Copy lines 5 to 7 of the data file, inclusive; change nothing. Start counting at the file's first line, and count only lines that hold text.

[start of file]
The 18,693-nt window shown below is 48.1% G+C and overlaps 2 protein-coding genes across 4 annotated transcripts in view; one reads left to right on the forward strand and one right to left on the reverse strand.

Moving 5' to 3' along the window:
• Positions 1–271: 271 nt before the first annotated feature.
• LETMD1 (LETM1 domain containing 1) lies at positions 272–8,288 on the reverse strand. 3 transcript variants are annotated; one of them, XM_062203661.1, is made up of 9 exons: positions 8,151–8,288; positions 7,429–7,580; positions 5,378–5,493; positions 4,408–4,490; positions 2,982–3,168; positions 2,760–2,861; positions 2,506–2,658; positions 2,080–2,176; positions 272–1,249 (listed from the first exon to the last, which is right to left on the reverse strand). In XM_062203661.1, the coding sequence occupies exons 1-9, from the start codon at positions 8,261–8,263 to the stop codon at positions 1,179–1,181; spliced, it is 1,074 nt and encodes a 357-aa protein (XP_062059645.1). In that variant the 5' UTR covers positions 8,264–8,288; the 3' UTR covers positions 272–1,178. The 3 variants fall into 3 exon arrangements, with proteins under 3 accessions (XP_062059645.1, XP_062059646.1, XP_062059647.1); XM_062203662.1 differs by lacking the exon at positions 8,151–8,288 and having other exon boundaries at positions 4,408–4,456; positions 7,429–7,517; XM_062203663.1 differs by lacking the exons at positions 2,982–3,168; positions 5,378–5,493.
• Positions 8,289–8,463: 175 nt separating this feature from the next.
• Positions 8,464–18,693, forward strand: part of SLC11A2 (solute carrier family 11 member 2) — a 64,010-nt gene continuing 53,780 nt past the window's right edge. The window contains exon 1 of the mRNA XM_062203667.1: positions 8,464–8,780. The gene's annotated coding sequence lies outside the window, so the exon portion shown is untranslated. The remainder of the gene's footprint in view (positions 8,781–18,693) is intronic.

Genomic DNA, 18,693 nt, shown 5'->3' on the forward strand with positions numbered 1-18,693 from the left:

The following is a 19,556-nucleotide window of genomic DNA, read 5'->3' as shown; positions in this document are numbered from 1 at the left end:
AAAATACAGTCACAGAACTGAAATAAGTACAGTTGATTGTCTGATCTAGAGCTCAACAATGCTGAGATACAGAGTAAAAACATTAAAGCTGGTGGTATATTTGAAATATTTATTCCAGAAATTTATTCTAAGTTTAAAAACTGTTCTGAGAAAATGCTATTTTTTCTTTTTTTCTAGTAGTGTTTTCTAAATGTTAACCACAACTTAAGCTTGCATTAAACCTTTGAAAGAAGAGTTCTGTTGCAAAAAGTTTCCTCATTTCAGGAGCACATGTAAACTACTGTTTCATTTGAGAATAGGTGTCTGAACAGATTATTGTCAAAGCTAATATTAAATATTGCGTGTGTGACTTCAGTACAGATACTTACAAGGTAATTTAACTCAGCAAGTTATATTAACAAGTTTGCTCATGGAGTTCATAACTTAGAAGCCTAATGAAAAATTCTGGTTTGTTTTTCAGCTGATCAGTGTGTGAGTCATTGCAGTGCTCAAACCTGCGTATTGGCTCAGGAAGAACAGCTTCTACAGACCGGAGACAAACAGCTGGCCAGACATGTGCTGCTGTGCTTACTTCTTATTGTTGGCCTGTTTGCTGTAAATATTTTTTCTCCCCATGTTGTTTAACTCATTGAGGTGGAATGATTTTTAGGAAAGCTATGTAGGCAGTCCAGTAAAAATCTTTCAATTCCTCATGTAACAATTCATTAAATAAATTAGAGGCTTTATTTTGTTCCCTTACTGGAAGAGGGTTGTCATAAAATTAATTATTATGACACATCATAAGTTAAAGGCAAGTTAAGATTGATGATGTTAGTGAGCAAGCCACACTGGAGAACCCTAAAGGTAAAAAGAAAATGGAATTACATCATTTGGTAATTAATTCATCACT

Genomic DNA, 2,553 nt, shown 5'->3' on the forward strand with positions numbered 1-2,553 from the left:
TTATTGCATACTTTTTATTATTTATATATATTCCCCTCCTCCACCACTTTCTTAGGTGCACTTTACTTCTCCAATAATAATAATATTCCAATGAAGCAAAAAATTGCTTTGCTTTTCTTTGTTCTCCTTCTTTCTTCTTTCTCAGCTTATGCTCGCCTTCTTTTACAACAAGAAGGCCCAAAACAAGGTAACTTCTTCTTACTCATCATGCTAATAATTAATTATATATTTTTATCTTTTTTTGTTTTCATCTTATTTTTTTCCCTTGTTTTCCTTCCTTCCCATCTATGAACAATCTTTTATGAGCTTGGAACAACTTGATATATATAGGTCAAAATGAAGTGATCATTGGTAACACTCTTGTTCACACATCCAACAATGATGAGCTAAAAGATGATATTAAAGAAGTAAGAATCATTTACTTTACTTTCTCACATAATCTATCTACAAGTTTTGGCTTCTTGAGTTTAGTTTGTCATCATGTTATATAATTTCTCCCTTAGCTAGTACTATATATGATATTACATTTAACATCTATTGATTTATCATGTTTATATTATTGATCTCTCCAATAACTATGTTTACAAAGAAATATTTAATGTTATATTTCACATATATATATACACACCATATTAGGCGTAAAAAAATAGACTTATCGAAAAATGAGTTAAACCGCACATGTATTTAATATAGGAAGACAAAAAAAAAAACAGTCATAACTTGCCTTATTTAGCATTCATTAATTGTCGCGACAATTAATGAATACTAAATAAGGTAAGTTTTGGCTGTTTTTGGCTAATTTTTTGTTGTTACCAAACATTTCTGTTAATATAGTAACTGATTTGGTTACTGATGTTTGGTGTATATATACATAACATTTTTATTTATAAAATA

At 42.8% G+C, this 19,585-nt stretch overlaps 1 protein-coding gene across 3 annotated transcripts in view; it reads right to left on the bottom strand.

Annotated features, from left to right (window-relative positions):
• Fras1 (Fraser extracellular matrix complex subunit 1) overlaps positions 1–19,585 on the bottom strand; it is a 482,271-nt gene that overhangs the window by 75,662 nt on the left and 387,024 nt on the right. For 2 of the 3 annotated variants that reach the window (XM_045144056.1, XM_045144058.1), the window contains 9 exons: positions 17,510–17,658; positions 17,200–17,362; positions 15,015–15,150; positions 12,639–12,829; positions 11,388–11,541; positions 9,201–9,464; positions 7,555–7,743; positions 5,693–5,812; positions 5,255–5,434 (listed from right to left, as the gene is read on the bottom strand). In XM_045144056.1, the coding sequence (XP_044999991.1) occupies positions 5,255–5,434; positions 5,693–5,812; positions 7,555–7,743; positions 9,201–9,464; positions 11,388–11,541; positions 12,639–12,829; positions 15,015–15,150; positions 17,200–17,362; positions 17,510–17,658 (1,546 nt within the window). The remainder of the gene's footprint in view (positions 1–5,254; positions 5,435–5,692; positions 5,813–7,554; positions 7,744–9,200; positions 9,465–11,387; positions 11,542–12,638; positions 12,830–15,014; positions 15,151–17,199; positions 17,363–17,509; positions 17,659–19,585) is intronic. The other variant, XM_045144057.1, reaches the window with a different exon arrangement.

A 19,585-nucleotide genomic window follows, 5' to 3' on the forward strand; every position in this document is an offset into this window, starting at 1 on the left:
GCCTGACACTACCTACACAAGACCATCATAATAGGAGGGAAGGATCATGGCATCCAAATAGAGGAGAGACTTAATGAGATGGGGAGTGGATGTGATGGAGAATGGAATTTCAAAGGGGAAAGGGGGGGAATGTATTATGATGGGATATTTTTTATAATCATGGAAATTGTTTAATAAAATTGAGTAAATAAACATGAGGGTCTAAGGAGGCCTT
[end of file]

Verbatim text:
• Positions 8,289–8,463: 175 nt separating this feature from the next.
• Positions 8,464–18,693, forward strand: part of SLC11A2 (solute carrier family 11 member 2) — a 64,010-nt gene continuing 53,780 nt past the window's right edge. The window contains exon 1 of the mRNA XM_062203667.1: positions 8,464–8,780. The gene's annotated coding sequence lies outside the window, so the exon portion shown is untranslated. The remainder of the gene's footprint in view (positions 8,781–18,693) is intronic.

Genomic DNA, 18,693 nt, shown 5'->3' on the forward strand with positions numbered 1-18,693 from the left: